No relation to the Karloff film, The Ghoul from 1933, which we posted previously–this 1975 British horror film, pointed out to us by resident Cushingologist, Rox, stars Peter Cushing as a doctor living out on his estate with a terrible secret in his attic. I’m not sure what it is about attics in Britain, but very seldom does anything good come out of them. It’s a generalization, yes, but a fairly accurate one. Anyway. When racing out in the countryside, a couple wrecks their car and winds up taking refuge with Cushing and his gardener, played by John Hurt. It was directed by Freddie Francis (cinematographer for The Elephant Man and tons of other films) and scribed by Anthony Hinds (who wrote tons of horror flicks of the sort we love here at 32 Days, under his pseudonym of John Elder). Enjoy.
It’s Episode #177 for Snowpiercer, in which our protagonist has taken a ride on the crazy train, keeps thinking about just how well structured it is, and likens it all to a dystopian Jenga.
Episode #99 for Tinker Tailor Soldier Spy (2011), in which our protagonist talks about the chameleon we call Gary Oldman, how pacing is more important to anticipate than Anglophilia, and how a good shot of Kathy Burke is ultimately good for the soul.
Episode #89 for Immortals 3D, in which our protagonist makes a Krull reference, has praise for the cast, and hits his limit on splitting people in half with chains.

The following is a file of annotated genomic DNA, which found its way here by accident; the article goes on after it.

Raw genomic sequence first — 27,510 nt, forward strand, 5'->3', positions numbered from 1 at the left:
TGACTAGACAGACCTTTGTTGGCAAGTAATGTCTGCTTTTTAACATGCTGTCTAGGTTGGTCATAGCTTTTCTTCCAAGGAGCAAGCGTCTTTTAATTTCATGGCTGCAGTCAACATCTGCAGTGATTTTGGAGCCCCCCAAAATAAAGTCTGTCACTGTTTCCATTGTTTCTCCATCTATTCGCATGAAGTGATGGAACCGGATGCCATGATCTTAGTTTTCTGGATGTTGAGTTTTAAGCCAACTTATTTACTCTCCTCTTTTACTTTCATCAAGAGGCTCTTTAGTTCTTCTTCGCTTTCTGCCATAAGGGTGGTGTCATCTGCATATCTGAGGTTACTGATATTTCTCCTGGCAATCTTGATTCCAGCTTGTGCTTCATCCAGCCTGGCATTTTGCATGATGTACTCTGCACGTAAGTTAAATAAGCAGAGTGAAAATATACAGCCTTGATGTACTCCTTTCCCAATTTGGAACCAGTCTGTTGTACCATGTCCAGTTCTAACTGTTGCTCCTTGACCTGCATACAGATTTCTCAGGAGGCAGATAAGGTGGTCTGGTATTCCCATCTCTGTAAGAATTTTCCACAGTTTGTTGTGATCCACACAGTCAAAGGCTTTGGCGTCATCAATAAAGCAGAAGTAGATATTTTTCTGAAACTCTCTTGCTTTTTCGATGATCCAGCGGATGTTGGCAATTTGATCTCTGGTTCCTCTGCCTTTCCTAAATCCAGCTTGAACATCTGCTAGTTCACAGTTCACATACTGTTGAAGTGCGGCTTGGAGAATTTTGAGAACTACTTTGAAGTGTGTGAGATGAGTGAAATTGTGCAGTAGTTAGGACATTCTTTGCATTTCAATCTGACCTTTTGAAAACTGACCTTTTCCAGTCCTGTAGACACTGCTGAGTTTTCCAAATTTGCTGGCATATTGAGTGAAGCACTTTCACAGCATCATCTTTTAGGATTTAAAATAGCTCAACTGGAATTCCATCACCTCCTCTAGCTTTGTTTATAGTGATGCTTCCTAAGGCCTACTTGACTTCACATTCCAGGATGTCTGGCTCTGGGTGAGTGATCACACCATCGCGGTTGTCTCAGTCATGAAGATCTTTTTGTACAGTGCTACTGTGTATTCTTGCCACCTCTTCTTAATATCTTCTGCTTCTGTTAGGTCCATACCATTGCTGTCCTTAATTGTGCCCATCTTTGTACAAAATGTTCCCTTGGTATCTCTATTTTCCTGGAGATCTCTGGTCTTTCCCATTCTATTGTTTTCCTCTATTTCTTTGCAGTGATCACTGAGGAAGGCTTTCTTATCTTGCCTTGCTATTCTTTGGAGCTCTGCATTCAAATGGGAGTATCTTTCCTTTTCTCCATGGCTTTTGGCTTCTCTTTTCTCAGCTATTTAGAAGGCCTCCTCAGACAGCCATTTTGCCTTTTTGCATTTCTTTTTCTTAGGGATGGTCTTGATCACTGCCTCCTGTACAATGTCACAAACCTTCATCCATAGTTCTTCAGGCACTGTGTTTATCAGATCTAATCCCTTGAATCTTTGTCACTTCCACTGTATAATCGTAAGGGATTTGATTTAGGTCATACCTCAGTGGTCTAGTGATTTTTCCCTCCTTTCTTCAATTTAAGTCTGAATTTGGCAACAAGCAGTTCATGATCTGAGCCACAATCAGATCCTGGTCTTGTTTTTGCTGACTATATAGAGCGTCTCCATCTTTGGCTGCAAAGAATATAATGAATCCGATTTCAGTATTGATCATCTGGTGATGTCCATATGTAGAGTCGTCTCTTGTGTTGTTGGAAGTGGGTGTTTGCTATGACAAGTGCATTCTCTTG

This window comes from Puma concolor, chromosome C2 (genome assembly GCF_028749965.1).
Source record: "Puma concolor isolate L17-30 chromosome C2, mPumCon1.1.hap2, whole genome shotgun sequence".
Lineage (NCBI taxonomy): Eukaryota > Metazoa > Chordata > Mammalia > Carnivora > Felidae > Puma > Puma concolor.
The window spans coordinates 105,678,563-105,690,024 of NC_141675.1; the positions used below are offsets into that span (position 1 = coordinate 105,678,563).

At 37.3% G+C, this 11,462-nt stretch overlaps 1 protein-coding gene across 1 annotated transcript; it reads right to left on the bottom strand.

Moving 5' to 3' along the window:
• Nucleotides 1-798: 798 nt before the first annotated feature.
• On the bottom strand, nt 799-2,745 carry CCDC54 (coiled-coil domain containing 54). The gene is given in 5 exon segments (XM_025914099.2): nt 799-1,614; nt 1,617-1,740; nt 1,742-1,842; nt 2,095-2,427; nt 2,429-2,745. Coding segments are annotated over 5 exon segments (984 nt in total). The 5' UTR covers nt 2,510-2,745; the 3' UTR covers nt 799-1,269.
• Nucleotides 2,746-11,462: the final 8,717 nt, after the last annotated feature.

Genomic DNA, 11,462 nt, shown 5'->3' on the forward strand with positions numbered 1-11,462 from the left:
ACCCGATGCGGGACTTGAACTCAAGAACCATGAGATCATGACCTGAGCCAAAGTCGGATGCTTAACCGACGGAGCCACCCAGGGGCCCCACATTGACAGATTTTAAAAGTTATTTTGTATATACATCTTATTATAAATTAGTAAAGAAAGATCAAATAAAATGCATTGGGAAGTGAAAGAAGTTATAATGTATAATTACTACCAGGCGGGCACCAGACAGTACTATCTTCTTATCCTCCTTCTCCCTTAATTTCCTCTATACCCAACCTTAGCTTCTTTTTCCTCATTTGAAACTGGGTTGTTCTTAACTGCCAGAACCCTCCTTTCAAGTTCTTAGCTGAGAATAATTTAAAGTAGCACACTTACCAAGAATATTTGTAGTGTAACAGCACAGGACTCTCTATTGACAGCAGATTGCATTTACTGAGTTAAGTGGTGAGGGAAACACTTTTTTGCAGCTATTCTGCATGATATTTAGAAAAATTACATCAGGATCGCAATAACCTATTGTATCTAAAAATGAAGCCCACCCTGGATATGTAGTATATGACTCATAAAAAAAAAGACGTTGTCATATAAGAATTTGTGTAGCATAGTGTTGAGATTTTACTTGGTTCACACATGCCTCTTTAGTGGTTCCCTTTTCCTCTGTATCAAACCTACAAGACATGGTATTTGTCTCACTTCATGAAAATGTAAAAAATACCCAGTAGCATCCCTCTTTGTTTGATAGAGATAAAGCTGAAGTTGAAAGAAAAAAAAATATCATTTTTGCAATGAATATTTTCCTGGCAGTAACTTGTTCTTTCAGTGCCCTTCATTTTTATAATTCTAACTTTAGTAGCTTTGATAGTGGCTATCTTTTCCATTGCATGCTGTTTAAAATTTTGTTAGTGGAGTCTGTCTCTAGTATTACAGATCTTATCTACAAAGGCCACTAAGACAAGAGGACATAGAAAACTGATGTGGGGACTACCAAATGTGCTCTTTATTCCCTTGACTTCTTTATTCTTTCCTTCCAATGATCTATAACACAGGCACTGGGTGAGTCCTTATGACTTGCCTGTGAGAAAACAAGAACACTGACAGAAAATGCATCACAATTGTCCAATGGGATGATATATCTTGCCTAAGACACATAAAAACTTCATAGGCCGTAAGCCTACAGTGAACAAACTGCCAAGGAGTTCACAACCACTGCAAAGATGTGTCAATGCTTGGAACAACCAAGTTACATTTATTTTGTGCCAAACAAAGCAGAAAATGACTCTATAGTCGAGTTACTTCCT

The BBC does lots of things really well. In fact, I think the main reason BBC America doesn’t conduct itself better in the U.S. is because it’s paid off by the other networks. Let’s face it: after you’ve seen good British television, it’s hard to go back to standard American fare. However, one of the places where the BBC really kicks ass is in its nature documentaries. All you need to do to see the difference between the level of quality is watch something like Planet Earth or Blue Planet and then flip over to the National Geographic channel. The nature narrators here in the U.S., for the most part, sound like they’re talking to six year olds. This is nowhere more evident than in the U.S. vs. Brit versions of the series Life. Hold up Oprah Winfrey, who was chosen just for the name recognition and for sales (and as we’ve discussed on this site elsewhere, nobody can really blame the BBC for doing that)–against David Attenborough, who when narrating just about anything you can tell he has Been There and Done That.